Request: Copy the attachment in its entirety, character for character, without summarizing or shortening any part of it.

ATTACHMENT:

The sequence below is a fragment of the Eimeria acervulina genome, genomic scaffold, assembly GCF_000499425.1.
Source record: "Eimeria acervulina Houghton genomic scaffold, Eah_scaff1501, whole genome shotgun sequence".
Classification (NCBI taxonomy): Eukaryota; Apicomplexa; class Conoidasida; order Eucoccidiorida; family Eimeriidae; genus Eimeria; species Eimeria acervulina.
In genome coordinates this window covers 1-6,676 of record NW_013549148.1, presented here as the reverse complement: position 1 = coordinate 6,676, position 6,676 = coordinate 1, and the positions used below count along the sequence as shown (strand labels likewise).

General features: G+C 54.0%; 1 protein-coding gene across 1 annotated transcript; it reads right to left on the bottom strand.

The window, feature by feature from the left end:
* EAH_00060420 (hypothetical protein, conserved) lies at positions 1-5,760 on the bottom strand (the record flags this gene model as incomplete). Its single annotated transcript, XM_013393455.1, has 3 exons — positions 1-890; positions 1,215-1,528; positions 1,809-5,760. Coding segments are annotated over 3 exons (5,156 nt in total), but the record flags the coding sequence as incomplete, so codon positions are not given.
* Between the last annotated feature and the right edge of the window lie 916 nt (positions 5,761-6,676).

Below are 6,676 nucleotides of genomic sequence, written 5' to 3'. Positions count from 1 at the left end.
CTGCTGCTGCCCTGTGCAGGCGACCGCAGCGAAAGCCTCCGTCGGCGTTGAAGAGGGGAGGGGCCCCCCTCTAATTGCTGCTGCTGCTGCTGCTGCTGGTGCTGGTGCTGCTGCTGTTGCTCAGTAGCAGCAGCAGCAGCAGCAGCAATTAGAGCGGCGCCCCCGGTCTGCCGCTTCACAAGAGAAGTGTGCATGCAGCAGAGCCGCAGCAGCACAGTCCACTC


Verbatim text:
The sequence below is a fragment of the Eimeria acervulina genome, genomic scaffold, assembly GCF_000499425.1.
Source record: "Eimeria acervulina Houghton genomic scaffold, Eah_scaff1501, whole genome shotgun sequence".
Classification (NCBI taxonomy): Eukaryota; Apicomplexa; class Conoidasida; order Eucoccidiorida; family Eimeriidae; genus Eimeria; species Eimeria acervulina.
In genome coordinates this window covers 1-6,676 of record NW_013549148.1, presented here as the reverse complement: position 1 = coordinate 6,676, position 6,676 = coordinate 1, and the positions used below count along the sequence as shown (strand labels likewise).

General features: G+C 54.0%; 1 protein-coding gene across 1 annotated transcript; it reads right to left on the bottom strand.

The window, feature by feature from the left end:
* EAH_00060420 (hypothetical protein, conserved) lies at positions 1-5,760 on the bottom strand (the record flags this gene model as incomplete). Its single annotated transcript, XM_013393455.1, has 3 exons — positions 1-890; positions 1,215-1,528; positions 1,809-5,760. Coding segments are annotated over 3 exons (5,156 nt in total), but the record flags the coding sequence as incomplete, so codon positions are not given.
* Between the last annotated feature and the right edge of the window lie 916 nt (positions 5,761-6,676).

Below are 6,676 nucleotides of genomic sequence, written 5' to 3'. Positions count from 1 at the left end.
CTGCTGCTGCCCTGTGCAGGCGACCGCAGCGAAAGCCTCCGTCGGCGTTGAAGAGGGGAGGGGCCCCCCTCTAATTGCTGCTGCTGCTGCTGCTGCTGGTGCTGGTGCTGCTGCTGTTGCTCAGTAGCAGCAGCAGCAGCAGCAGCAATTAGAGCGGCGCCCCCGGTCTGCCGCTTCACAAGAGAAGTGTGCATGCAGCAGAGCCGCAGCAGCACAGTCCACTC